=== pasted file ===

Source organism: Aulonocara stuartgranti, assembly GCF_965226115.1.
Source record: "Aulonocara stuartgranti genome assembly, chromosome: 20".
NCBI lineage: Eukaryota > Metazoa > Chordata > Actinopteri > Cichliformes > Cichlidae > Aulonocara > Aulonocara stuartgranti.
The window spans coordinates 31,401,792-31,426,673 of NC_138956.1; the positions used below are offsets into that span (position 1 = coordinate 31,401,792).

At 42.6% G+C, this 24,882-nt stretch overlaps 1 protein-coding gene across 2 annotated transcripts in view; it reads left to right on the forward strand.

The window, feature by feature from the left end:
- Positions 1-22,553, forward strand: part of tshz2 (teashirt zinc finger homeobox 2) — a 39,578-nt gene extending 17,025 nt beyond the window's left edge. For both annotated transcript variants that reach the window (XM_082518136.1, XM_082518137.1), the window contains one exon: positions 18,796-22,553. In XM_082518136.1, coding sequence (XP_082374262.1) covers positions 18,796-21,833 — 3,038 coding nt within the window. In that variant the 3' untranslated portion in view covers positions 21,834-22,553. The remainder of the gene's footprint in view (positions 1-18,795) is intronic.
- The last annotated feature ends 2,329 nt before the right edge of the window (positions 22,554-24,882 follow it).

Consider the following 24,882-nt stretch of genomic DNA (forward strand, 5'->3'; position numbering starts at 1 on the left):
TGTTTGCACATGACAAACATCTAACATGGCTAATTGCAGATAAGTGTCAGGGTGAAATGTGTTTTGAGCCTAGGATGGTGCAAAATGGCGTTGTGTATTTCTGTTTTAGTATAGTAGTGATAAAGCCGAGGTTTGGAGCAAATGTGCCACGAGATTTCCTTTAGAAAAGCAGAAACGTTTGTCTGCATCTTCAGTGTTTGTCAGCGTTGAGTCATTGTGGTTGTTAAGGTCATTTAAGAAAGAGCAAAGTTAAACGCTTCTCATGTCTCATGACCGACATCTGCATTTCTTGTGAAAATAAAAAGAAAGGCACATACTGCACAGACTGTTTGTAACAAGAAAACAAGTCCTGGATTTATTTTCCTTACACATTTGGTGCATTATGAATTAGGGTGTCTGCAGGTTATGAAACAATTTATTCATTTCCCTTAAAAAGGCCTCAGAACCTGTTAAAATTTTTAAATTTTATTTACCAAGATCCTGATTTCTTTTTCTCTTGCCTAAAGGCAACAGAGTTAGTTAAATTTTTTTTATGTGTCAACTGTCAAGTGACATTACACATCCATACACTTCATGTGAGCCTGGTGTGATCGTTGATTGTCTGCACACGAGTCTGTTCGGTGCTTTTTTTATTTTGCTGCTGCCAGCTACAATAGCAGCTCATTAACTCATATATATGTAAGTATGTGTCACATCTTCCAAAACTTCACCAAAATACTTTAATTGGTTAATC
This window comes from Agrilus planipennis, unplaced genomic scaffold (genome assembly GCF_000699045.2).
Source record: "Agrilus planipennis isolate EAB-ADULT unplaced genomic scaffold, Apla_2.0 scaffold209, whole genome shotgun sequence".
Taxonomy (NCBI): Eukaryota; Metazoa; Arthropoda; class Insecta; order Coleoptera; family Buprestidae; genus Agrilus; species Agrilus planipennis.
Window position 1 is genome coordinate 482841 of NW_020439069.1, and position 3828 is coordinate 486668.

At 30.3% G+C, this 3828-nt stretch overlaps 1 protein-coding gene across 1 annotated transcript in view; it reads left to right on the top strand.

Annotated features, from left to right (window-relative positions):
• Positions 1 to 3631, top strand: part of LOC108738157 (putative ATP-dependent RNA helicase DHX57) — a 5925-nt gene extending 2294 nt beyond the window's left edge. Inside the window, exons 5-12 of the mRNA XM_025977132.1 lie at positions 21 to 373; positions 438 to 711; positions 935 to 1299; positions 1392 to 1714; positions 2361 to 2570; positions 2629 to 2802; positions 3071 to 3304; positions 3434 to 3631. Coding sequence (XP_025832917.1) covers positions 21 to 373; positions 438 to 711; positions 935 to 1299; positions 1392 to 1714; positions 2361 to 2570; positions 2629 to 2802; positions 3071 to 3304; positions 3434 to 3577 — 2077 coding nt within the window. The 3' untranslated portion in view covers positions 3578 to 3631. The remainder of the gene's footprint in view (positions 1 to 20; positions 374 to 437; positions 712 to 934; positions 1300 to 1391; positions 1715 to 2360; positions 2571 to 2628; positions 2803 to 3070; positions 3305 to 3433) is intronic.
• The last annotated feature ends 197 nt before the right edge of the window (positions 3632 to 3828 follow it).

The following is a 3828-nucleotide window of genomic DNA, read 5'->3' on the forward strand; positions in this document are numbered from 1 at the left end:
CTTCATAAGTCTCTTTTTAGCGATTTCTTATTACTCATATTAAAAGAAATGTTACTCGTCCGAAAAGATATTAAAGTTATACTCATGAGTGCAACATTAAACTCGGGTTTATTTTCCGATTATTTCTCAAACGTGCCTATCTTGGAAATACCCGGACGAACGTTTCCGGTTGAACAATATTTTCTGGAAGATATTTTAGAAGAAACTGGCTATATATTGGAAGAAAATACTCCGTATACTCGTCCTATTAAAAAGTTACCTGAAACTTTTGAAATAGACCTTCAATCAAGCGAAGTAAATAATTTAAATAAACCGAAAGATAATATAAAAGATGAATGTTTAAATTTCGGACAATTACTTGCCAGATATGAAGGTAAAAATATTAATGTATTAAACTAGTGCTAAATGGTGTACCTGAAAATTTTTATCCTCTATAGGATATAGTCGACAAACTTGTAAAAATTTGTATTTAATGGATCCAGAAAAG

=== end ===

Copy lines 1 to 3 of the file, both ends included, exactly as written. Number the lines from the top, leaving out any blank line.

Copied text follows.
Source organism: Aulonocara stuartgranti, assembly GCF_965226115.1.
Source record: "Aulonocara stuartgranti genome assembly, chromosome: 20".
NCBI lineage: Eukaryota > Metazoa > Chordata > Actinopteri > Cichliformes > Cichlidae > Aulonocara > Aulonocara stuartgranti.